revolution

Russell Brand says it.

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The viral Jeremy Paxman / Newsnight interview – or is it a monologue – with Russell Brand. It feels as if the lost voices of generations are suddenly being heard. Are you listening?

“There are two sides: the agents of waste and the lovers of the wild.”

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The recent, very violent policing of protests against the G20 meeting in London has become a matter of concern. The story that the authorities tell is one of disobedient police officers. The story, with a bit of imagination, could be understood as if, perhaps, there aren’t just a few bad apples in the barrel, some individuals: maybe there is a disease inside the institution, indeed it is “very worrying“:

“Some officers now appeared prepared to flout recent orders from senior commanders to display their numbers, Huhne said, with another officer photographed at the protest staged by Tamils in Parliament Square with his numbers disguised. “What we appear to have is repeated cases of police officers ignoring the direct orders of their police supervisors and this is very worrying.

“There’s only one motive for a police officer disguising his identity and that’s because he thinks he’s going to be doing something reprehensible.”

Senior Metropolitan police officers held a series of crisis meetings throughout last week and sources said Sir Paul Stephenson, the new commissioner, was determined to get a grip. One Met source said he was ready to “kick some ass” among senior officers. The IPCC has received more than 185 complaints about the G20 protests, of which 44 are not eligible for consideration, including complaints from people who saw footage on TV. Around 90 complaints about use of force included witness accounts as well as those from alleged victims.”

It is obviously wishful thinking that the current concern will translate into institutional reforms on a large scale. Most likely it will subside into a few firings, extended suspensions (paid holidays) and early retirements with golden handshakes. The police as an institution is intricately connected to the economy and representative democracy, representing industrial, private interests, as such it is a force of violence that is mobilised when the masses threaten the elite. The police are the arms of the agents of waste.

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Mining Action Alert

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Action Alert: Ask the Ecuadorian Government to Protect Human Rights During Upcoming Anti-Mining Demonstrations

The Ecuador Solidarity Network, an organization based in Canada and the United States, is joining human rights and indigenous peoples organizations in calling on President Rafael Correa to respect human rights during nation wide protests against large-scale mining that will begin on Monday January 19th.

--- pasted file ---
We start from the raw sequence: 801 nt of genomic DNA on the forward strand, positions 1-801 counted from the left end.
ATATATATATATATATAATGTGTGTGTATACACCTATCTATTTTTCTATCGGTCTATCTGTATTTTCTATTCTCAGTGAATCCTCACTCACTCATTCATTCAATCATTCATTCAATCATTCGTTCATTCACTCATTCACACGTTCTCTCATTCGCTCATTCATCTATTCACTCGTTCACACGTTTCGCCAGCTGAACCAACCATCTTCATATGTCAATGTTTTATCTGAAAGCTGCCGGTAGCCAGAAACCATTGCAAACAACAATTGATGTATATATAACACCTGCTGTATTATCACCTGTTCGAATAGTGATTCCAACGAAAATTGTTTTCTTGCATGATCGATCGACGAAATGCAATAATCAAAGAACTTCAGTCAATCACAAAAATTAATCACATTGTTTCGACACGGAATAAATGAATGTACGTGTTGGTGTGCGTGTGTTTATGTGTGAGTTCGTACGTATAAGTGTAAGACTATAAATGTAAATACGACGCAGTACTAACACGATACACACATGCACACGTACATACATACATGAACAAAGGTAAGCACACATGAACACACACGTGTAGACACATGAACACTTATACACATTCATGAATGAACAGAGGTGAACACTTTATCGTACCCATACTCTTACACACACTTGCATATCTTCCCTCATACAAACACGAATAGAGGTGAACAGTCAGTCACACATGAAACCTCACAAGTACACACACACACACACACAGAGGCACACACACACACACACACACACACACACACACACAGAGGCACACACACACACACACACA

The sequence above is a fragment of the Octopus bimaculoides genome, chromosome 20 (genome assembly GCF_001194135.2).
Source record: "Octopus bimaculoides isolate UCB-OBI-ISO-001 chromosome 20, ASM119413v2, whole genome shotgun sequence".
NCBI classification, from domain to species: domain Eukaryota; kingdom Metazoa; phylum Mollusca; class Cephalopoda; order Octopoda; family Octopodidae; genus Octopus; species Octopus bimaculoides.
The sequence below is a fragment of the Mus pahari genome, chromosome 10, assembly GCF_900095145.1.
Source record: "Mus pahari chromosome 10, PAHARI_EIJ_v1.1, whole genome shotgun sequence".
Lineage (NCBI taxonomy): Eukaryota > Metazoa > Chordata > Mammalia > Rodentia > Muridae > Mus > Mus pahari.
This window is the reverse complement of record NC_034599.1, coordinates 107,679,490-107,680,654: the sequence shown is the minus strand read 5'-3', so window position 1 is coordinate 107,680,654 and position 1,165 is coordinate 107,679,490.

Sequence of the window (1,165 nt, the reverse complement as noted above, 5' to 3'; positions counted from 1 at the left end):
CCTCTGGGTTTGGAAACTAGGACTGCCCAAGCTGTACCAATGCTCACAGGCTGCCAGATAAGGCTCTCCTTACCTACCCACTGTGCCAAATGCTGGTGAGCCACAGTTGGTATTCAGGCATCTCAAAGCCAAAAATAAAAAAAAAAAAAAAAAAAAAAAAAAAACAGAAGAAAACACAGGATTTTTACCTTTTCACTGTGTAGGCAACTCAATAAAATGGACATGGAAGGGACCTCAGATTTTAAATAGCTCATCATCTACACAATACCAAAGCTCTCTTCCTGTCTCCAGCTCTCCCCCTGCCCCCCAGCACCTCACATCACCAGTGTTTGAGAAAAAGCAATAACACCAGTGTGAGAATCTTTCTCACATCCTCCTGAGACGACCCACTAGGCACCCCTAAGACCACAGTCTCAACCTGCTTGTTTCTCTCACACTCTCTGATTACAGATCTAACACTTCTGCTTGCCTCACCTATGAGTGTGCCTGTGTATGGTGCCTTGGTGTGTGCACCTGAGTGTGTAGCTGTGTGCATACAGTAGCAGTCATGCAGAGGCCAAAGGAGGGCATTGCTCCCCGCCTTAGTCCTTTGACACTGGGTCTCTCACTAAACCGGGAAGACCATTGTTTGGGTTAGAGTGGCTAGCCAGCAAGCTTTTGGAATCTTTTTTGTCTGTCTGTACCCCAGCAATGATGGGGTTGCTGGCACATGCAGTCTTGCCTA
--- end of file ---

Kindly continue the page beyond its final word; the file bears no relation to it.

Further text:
The protests will spread from the Amazon and reach Quito, Ecuador’s capital, on January 20th. Anti-mining protests earlier this month were met with police violence in the Southern provinces of Azuay, Loja, Zamora Chinchipe and Morona Santiago. A number of activists were beaten and detained, and one leader was critically injured after being shot in the head.

The Confederation of Indigenous Nationalities of Ecuador (CONAIE) and a number of farmer and environmental organizations are protesting against the recent approval of a mining law by Congress, opening the country to large-scale metal mining. Canadian mining companies would benefit from many of the concessions. The CONAIE and other organizations contend that the new law will allow large-scale mining in protected areas and contaminate critical community water supplies. The CONAIE is also protesting against government plans to drill for oil in the Yasuni National Park, the rainforest home of two indigenous communities in voluntary isolation.

Following recent statements from the Permanent Assembly for Human Rights (APDH) and the Confederation of Indigenous Nationalities of Ecuador (CONAIE), the Ecuador Solidarity Network calls on activists around the world to support the human rights of protesters demonstrating against large-scale metal mining in Ecuador. The CONAIE emphasizes that the demonstrations will be peaceful and calls on President Correa to not use police or military forces against protesters.

E-mail President Rafael Correa and President of Congress Fernando Cordero and ask that the government take preventative action to ensure that protesters’ human rights are respected. We also denounce any attempt by right-wing organizations in the U.S. or Canada to opportunistically use the upcoming mobilizations to attack President Correa for motives that have nothing to do with indigenous rights or environmental protection.